Monday, April 30, 2007

John Scalzi Signs My Books

This evening John Scalzi was in town as part of his book tour for The Last Colony up at The Poisoned Pen in Scottsdale. As with pretty much every book signing I’ve been to, I had a good time. Scalzi is a very personable kind of guy who manages to come off quite genuine as he tells stories – stories that you don’t necessarily get the sense of being stock stories for the tour. He was very animated as he jumped from many varied subjects – how he met his wife, his first failed book tour, interpretive dance, how he missed much of college (the class part) and the old girlfriend from those days, and some actual talk about his books – pretty much the same sort of thing he blogs about sans politics. I found it interesting at just how much emphasis he puts on the opening lines to his books – I think the Scalzi writes very good opening lines, and have featured the opening line of his books in two of the reviews I’ve done.

As he signed my books we had the usual nice small talk – I mentioned the opening line thing and that I reviewed his books at FBS. He responded with recognition that I’m the Neth Space guy and complimented me on my review style. I like to think that people appreciate what I do and it was reassuring to hear Scalzi compliment me – particularly since he’s written a fair share of reviews since his movie critic days out of college.

Scalzi has rather brief post here about the event (and a more in-depth one here), with a picture. I'm in there....well half of my head and a quarter of my torso is anyway.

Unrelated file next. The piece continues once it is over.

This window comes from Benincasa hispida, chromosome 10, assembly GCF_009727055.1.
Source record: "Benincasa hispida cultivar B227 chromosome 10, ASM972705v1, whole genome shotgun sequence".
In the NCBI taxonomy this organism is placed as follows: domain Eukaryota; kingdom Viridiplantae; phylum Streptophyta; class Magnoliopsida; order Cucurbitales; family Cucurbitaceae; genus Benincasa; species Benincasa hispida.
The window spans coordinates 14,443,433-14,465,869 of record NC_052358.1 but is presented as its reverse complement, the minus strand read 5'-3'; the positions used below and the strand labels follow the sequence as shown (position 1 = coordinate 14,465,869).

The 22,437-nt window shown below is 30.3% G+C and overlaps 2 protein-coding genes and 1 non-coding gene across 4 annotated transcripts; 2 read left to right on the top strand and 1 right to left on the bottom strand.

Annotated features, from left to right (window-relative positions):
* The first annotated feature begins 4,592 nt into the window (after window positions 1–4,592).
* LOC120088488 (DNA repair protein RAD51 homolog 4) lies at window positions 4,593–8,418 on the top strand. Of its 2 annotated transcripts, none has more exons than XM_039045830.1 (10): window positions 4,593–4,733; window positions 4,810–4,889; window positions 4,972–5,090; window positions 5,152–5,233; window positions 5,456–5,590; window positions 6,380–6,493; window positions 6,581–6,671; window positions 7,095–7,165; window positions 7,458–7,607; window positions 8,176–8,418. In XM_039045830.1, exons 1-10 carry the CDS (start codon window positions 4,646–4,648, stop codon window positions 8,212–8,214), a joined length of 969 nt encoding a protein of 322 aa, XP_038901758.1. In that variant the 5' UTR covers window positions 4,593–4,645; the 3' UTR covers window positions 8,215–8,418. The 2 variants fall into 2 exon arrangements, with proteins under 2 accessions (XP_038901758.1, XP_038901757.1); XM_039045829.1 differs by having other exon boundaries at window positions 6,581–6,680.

Friday, April 27, 2007

Cover Art Rumblings

On the cover art front, it seems that the Agony Column has similar feelings as I do. I haven’t talked about The Name of the Wind cover art, but I essentially agree with the article – though I’d like to point out that there isn’t a sword on that cover, but a lute. Over at the Science Fiction Book Club they don’t seem to agree.

It’s nice to see that I’m not alone out there in my feelings about cover art.

Monday, April 23, 2007

Scourge of the International Pixel-Stained Technopeasants!

Ok, I’m not a writer and certainly not a member of the Science Fiction Writers of America (SFWA), so I’ve been mostly apathetic with slight amusement over the contested and controversial election going on. However, Howard V. Hendrix made a bit of an idiot of himself with this diatribe – I’m guessing he just pissed his chance away. On a side note – these webcomics are pretty amusing.

Well, there have been a few responses that I’ll not bother to look up, but the most notable is the rise of the International Pixel-Stained Technopeasants. What does this mean for the average reader – well, it’s a good place to find some free on-line fiction. Remember, if you enjoy what you read, consider buying the hard copy if available.

Friday, April 20, 2007

A Tale of More than Two Covers – Contemporary

For this installment of my semi-regular discussion series on cover art, I’m going to cover the more modern/contemporary style that is often used. Generally I like this style more than a traditional one – it just feels better to me. I suspect that my primary reason for liking contemporary covers more is the stigma that I feel is often attached to SFF books and my insecurities about it – or to put it much more simply – I’m often embarrassed to be seen reading a book with a silly looking traditional SFF cover. When I’m reading a book with a more contemporary cover design, these insecurities go away – in fact something of the opposite effect results, possibly due to a perceived or imagined feel of intelligence or coolness associated with such a contemporary book.

To be fair and honest, I’m exaggerating the above emotional responses significantly; however, they are there. It’s simple enough to say that traditional covers often evoke negative feelings of self consciousness while contemporary covers are more likely to evoke positive feelings.

So, after all that rambling, let’s get to a few covers. We’ll start with the main point of this post – a couple of examples of contemporary styled covers that I like a lot.